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Night Sweats
The Pentagon Archipelago's purpose is to establish the principle of arbitrary rule.
by Chris Floyd
The Moscow Times
19 March 2004

This is the story of three innocent men, held in brutal captivity for more than two years; three innocent men, stripped, blinded, beaten, tortured, caged and silenced, all in the name of freedom and civilization; three innocent men, ground into the dust by an implacable power that defends its "enduring moral values" with the boot in the groin, the gun to the head -- and the abetting of atrocity and murder.

It's the story of three Britons released last week from the U.S. concentration camp in Guantánamo Bay, Cuba -- 26 months after they began their progress through the guts of the Pentagon Archipelago, the chain of U.S. detention camps and "interrogation centers" that now encircle the Earth. In the Observer -- a pro-war British paper -- Shafiq Rasul, Ruhal Ahmed and Asif Iqbal from Tipton, England, told reporter David Rose of their sojourn in the Bush Regime's legal purgatory.

The three men, lifelong friends in their early 20s, went to Pakistan in September 2001 for Iqbal's wedding. The following month, as Afghanistan's civil war flared under the shadow of the impending U.S. attack, the friends joined Muslim relief efforts in war-ravaged Afghan villages. As avowed moderates, they were under constant threat from the Taliban -- the virulent extremists who'd been armed, funded and sustained in power by U.S. ally Pakistan and the Bush Family's business partners in Saudi Arabia, as reports.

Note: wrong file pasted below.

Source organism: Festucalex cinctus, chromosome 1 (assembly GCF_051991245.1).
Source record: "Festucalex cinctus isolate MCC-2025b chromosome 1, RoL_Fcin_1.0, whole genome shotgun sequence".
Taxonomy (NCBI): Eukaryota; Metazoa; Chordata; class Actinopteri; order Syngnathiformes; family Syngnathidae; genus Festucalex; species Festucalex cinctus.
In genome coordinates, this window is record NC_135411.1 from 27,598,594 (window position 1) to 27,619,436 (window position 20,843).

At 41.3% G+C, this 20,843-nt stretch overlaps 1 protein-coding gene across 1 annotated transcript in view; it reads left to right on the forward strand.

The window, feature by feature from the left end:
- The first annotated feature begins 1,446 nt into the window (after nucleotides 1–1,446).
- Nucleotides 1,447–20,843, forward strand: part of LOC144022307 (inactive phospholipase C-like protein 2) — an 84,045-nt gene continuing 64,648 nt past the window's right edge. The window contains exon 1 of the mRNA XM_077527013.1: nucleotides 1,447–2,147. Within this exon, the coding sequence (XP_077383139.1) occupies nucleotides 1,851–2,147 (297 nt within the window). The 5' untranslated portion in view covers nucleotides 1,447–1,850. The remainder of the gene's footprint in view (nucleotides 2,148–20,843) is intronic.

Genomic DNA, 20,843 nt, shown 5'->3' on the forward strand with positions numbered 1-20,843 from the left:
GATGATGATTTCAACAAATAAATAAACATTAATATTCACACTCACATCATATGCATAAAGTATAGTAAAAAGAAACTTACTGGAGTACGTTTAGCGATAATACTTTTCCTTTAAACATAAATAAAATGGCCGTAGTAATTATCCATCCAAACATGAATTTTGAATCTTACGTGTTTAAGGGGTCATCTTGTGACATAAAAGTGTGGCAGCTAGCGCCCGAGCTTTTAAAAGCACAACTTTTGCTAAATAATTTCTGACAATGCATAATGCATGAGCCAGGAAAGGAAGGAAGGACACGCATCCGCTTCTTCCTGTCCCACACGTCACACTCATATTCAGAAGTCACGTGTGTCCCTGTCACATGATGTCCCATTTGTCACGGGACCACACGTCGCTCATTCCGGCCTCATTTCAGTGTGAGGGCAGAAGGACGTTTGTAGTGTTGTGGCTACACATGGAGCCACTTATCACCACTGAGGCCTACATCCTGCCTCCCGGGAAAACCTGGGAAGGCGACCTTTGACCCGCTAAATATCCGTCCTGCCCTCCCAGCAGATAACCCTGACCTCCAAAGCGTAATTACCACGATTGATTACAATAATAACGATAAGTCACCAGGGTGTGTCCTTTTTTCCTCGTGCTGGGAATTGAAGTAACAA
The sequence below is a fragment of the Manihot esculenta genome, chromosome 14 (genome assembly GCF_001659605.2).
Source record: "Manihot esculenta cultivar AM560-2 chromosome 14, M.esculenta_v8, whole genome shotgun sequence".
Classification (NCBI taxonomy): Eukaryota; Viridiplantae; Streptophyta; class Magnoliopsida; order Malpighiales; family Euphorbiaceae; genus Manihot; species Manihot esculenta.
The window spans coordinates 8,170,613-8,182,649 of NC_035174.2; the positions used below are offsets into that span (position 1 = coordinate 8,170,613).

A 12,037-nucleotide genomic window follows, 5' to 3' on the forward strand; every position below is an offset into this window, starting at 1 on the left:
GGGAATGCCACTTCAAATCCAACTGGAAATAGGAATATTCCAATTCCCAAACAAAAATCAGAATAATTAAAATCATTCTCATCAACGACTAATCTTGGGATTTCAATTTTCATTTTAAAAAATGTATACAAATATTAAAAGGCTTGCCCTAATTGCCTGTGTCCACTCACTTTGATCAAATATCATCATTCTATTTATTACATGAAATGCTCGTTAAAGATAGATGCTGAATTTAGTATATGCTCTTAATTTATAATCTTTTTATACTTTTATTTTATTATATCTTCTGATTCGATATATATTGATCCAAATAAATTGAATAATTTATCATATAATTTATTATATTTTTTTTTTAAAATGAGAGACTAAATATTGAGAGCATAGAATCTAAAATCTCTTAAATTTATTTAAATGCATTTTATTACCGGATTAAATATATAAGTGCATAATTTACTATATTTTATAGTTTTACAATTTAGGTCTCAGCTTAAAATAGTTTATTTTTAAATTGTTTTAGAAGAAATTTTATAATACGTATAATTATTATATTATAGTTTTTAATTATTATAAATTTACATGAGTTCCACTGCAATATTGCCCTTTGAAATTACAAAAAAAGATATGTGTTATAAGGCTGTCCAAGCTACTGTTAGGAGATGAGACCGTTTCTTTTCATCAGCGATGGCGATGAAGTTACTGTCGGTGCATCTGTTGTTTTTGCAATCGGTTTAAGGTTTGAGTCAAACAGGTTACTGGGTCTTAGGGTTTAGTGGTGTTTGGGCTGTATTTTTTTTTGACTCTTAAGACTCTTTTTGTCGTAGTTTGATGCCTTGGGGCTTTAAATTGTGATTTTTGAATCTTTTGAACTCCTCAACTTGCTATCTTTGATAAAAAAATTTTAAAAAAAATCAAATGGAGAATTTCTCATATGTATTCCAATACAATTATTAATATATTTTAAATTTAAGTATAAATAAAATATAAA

When American bombs started falling, the friends tried to flee the country. But they were trapped in Kunduz with thousands of refugees when the city fell to U.S.-backed warlord Rashid Dostum, a former Soviet collaborator turned jihadnik. Known for his macabre punishments -- he liked to see his victims torn apart by tanks -- Dostum fell upon the surrendered masses with his wonted fury. Thousands died on a death march through the mountains to Shebargan, where Dostum linked up with U.S. Special Forces. There, the captives, including the Tipton men, were packed by the hundreds into metal truck trailers, where they were left for days to suffocate and die. Fires were lit under some of the trailers, roasting those trapped inside. Of the 35,000 who left Kunduz, only 4,500 remained alive.

The survivors were crammed into Shebargan's open-air prison, where they continued to die in droves -- as U.S. forces watched coolly from the perimeter. Finally, the three friends were sent to an American camp in Kandahar, where, hooded and chained, they were "processed": stripped, rectally probed, beaten, forced to kneel for hours, naked, their necks pressed to the floor by a guard's boot. Then came the first "interrogation": again kneeling, chained, with beatings and kicking followed by questioning -- as an agent stood on the back of their legs, pressing a pistol to their heads. This routine went on for weeks. The only relief came when British spies appeared for a session: "Don't worry, they won't beat you while we're here," the jolly James Bonds would say. At night, there were head counts every hour to prevent the prisoners from sleeping.